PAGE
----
In conjunction with the Students' Union, the Plan Safe, Drink Safe, Home Safe campaign gives you some top tips to ensure you enjoy a fun & safe night out.
- Pack your things! Make sure you’ve got what you need: charged mobile phone, money, keys, safety alarm
- Eating a meal before you go out is very important and snacks between drinks can help to slow down the absorption of alcohol, helping you stay in control.
- Keep taxi money safe and separate! Always keep your taxi fare separate so you don’t spend it on drinks
- Have important numbers in your phone. Save an ICE (In Case of Emergency) number in your phone
- Save taxi companies in your phone. Make sure you have minicab numbers in your phone (or details of the nearest taxi rank)
- Check the bus/train times! If you’re travelling home by public transport, find out the times of the buses/trains so you’re not waiting about too long at the station or miss the last one altogether.
- Alternate your drinks. Switch between alcoholic beverages and soft drinks such as non-alcoholic mocktails or water.
- Never leave your drink! Always keep your drink with you and if you have to part ways with it, make sure it’s in the hands of a trustworthy friend.
- Check your units on the go! Download a drink aware app on your smartphone to track the alcohol you’re drinking. It will work out how many units you’ve had during your night. Take a look at the Drink Aware website for more info.
- Think about your health. Alcoholic beverages contain a lot of calories and sugar! Did you know that a glass of wine can have the same calories as four cookies?
- Time to call a taxi! The Students' Union Pay Safe, Stay Safe scheme with Streamline Taxi scheme means you just need to show your student card and you can pay the next day at their office in town!
- Don’t drink and drive! If you've had an alcoholic drink, don't drive home.
- Time to call it a night? Alcohol can cause insomnia so avoid drinking if you know you’ll be heading home soon.
- Safety in numbers. Do not walk home alone, stay with friends. Arrange to meet up with friends walking home at similar times and go with them
- Look out for everyone! Don’t leave your friends behind: If someone has disappeared don’t assume they’ve gone home already, find out for sure.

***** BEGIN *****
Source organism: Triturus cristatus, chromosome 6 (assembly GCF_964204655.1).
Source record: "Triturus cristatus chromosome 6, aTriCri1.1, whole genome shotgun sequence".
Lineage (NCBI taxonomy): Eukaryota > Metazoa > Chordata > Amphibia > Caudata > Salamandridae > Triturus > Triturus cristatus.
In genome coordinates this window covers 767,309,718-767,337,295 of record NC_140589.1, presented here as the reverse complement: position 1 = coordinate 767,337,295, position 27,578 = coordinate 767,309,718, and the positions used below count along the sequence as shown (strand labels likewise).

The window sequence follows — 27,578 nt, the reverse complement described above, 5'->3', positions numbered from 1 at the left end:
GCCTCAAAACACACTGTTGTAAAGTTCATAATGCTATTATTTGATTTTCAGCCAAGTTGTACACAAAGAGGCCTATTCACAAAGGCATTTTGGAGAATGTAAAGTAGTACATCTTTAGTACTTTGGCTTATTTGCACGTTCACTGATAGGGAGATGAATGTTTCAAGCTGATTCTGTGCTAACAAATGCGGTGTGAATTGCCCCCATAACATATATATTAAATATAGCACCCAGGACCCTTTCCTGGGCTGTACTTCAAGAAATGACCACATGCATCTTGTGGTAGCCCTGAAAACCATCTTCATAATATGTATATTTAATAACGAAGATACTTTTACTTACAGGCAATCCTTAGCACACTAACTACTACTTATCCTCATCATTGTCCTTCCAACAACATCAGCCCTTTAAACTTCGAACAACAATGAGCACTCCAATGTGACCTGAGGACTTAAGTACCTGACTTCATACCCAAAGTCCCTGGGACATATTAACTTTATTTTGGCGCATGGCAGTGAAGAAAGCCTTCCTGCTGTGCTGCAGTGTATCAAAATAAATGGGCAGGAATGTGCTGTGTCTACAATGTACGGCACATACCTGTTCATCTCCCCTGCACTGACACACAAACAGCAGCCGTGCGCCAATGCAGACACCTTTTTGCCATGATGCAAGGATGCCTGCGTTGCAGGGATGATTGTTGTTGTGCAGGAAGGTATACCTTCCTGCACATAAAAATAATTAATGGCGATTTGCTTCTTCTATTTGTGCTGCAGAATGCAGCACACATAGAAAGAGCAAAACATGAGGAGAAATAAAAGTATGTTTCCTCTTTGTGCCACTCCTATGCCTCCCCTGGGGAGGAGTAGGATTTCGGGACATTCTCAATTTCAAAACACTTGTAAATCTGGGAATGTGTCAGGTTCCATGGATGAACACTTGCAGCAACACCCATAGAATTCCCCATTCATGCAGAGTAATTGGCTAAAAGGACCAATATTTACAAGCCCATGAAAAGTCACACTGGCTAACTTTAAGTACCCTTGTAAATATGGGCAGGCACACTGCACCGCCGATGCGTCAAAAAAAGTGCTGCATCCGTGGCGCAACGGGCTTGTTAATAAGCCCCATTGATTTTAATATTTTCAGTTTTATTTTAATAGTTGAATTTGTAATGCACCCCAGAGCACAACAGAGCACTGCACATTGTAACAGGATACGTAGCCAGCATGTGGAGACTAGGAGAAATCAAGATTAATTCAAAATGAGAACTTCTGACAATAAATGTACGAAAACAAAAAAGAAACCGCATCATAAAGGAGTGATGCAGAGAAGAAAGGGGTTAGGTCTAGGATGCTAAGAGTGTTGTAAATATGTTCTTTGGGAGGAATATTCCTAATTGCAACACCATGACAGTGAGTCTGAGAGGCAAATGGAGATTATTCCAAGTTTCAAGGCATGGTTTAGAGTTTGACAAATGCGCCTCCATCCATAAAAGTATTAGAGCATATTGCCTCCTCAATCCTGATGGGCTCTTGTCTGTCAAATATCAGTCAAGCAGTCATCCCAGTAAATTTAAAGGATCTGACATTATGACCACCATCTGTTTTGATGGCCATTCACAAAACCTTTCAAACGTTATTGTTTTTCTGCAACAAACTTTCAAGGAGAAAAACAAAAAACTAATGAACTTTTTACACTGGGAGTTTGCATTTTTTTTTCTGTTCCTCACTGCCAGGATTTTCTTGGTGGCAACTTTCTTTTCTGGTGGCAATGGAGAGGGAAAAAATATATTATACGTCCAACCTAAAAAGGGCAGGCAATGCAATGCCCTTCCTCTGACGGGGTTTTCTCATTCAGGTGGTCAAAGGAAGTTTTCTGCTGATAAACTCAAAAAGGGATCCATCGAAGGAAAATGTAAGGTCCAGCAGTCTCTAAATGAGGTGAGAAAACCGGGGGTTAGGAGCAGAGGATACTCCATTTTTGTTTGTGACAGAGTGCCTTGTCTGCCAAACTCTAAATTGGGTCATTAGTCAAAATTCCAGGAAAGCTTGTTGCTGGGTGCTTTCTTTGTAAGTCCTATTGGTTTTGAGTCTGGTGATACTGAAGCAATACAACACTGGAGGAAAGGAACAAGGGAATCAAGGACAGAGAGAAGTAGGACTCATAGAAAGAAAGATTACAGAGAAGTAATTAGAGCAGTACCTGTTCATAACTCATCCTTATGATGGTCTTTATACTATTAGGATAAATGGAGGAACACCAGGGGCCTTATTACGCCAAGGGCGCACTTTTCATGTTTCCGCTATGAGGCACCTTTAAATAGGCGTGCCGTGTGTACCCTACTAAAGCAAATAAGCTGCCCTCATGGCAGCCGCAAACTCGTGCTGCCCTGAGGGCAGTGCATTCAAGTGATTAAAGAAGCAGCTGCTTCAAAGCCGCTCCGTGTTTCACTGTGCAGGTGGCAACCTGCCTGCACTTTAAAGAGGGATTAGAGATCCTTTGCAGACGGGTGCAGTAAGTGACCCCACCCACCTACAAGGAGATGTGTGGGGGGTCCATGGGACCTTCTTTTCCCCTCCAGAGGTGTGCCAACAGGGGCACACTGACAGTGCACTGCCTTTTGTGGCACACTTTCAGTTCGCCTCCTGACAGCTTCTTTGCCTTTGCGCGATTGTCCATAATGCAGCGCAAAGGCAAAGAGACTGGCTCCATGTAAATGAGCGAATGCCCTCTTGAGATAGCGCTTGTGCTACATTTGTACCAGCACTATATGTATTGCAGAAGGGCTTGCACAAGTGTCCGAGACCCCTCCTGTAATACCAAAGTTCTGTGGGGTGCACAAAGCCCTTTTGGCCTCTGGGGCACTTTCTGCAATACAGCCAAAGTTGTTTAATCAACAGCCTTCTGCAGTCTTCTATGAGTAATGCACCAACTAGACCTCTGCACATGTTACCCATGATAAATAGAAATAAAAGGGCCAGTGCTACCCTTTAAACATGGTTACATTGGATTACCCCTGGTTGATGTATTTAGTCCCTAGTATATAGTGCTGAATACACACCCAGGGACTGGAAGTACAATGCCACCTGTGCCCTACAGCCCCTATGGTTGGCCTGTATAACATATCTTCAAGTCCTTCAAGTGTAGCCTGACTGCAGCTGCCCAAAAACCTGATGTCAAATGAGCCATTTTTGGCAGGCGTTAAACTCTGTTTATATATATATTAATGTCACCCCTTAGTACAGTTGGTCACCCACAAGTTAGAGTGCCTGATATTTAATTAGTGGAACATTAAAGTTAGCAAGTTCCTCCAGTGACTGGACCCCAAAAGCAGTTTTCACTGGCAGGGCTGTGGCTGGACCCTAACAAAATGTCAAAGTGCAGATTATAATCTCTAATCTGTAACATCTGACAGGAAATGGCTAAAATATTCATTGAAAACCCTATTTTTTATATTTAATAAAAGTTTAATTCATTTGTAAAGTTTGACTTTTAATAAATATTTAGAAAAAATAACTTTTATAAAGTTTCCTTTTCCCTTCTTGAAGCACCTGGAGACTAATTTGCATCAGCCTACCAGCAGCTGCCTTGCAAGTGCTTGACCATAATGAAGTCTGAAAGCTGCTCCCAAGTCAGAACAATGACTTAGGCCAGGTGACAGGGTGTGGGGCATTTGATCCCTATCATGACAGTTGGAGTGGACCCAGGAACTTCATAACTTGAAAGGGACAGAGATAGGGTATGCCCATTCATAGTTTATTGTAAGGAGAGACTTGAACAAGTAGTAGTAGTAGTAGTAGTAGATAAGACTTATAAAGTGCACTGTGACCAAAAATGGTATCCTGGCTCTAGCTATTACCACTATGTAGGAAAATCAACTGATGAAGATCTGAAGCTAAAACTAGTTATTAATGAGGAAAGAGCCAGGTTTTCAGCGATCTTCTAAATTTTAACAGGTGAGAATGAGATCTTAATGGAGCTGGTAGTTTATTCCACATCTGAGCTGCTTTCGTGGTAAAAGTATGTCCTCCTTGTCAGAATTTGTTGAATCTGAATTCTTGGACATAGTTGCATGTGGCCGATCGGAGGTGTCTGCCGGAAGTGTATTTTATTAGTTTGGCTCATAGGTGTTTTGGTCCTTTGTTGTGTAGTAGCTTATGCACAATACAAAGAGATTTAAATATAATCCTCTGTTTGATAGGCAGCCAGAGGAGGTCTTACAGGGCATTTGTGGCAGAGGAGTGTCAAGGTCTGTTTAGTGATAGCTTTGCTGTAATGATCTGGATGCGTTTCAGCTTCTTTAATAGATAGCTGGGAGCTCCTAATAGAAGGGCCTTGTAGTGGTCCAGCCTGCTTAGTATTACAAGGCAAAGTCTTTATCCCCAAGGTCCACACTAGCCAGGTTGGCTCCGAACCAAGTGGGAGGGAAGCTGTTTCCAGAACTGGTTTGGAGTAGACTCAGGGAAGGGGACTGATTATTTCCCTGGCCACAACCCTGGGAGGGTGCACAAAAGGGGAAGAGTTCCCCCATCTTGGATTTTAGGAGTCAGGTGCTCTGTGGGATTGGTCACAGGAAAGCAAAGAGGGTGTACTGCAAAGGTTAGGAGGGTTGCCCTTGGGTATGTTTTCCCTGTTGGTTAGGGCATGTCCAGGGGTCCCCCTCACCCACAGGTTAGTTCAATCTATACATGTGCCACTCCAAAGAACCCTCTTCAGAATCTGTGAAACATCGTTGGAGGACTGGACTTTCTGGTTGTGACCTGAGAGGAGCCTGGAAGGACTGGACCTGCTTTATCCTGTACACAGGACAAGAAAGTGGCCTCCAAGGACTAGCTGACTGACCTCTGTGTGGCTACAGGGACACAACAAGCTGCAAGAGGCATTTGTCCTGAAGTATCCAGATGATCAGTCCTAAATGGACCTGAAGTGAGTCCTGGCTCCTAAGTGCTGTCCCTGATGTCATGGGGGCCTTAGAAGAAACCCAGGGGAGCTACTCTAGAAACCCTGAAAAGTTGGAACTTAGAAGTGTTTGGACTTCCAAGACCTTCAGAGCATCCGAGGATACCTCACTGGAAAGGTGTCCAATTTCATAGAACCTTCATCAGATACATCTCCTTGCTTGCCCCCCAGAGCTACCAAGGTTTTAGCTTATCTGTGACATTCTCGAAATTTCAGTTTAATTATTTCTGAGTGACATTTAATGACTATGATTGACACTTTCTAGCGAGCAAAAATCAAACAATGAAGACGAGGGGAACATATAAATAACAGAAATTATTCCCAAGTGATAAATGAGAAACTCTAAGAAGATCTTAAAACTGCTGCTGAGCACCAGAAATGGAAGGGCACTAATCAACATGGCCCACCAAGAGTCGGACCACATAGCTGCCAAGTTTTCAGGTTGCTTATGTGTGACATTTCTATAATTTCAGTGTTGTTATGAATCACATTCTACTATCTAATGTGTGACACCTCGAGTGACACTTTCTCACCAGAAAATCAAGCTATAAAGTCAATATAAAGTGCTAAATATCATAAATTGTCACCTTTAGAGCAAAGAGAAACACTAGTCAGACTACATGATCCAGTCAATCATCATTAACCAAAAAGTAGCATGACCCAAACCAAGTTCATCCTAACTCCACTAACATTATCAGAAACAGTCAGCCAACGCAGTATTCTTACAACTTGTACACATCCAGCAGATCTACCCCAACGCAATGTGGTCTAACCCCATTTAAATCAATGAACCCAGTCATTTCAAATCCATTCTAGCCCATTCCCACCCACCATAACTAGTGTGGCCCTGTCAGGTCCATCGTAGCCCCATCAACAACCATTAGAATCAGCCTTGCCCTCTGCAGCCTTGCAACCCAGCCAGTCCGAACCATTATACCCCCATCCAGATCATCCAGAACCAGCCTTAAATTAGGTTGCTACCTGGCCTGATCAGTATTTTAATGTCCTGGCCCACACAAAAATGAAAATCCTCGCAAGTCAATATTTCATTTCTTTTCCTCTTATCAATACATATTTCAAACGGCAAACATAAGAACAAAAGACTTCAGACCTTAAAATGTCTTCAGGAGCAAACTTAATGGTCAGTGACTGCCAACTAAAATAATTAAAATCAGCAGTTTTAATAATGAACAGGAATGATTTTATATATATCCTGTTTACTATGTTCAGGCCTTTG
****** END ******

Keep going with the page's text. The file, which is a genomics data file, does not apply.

Walk confidently and be aware of what’s going on around you – listening with headphones or talking on the phone while out and about reduces your awareness.
Be vigilant when using cash machines – protect your PIN, avoid the need to use a cashpoint late at night and if you have been drinking. If you do need to withdraw cash late at night use a machine in a well-lit area and stay with friends
There are several apps you can download to your mobile phone that provide another level of security, wherever you are. Once set up, they can quickly and silently connect to your friends, family and Facebook account to alert people if you’re in trouble, or let them know exactly where you are and that you need help.
Take a look in your app store at things like ‘bSafe’
NHS Choices' guide to sexual health is a good place to find out about contraception, sex and young people and STIs. If you want to talk to someone about sexual health you could visit the Student Health Centre or one of the YORscreen Drop Ins at Monkgate Health Centre.
Dealing with diabetes can be daunting, whether you’re newly diagnosed, an old hand, or even if it's someone you know who has the condition. You may be looking for information, advice, or just a bit of a chat; having someone to talk to can make all the difference. You can get online support here.
If you prefer help closer to home, then visit the Student Health Centre, where you can book an appointment with a doctor or specialist diabetes nurse.
Meningococcal C disease (commonly known as Meningitis) is a rare but life-threatening infection that occurs mainly in children and young adults. Students starting university and mixing with lots of new people, some of whom may unknowingly carry the meningococcal bacteria, are at risk of infection. For more information see this information sheet specifically for University students.
Public Health England is currently recommending that all new university entrants under the age of 25 should be vaccinated with Meningococcal ACWY (MenACWY) vaccine before the beginning of the new academic term in 2015. Please contact the Student Medical Centre for more information.
There has recently been an increase in measles cases across England, particularly in young people over the age of 15 years. There have also been large measles outbreaks across Europe. Check whether you received the MMR vaccine as a child and read this NHS leaflet for further information and advice.
If you are hurt or injured on campus at any point, you must seek help, there are trained first aiders onsite 24/7 who are able to assist you. Advice can be sought from Main Reception in Holgate or via the Security Team.
Main Reception T: 01904 624624
Security T: 01904 876444
If you are hurt or injured and you are not on campus, again there are lots of services who can help.
The rivers in York, whilst beautiful, can be extremely dangerous. No one ever plans to fall into the river but it does happen, being under the influence of alcohol could cause a slip or a fall, trying to impress your friends and diving in are all things that could occur and could end with serious and even fatal consequences. Always avoid walking by the rivers during hazardous weather conditions, after nights out drinking and do not jump into the river.
North Yorkshire Police have released three short films as part of their latest river safety campaign, supported by York St John University.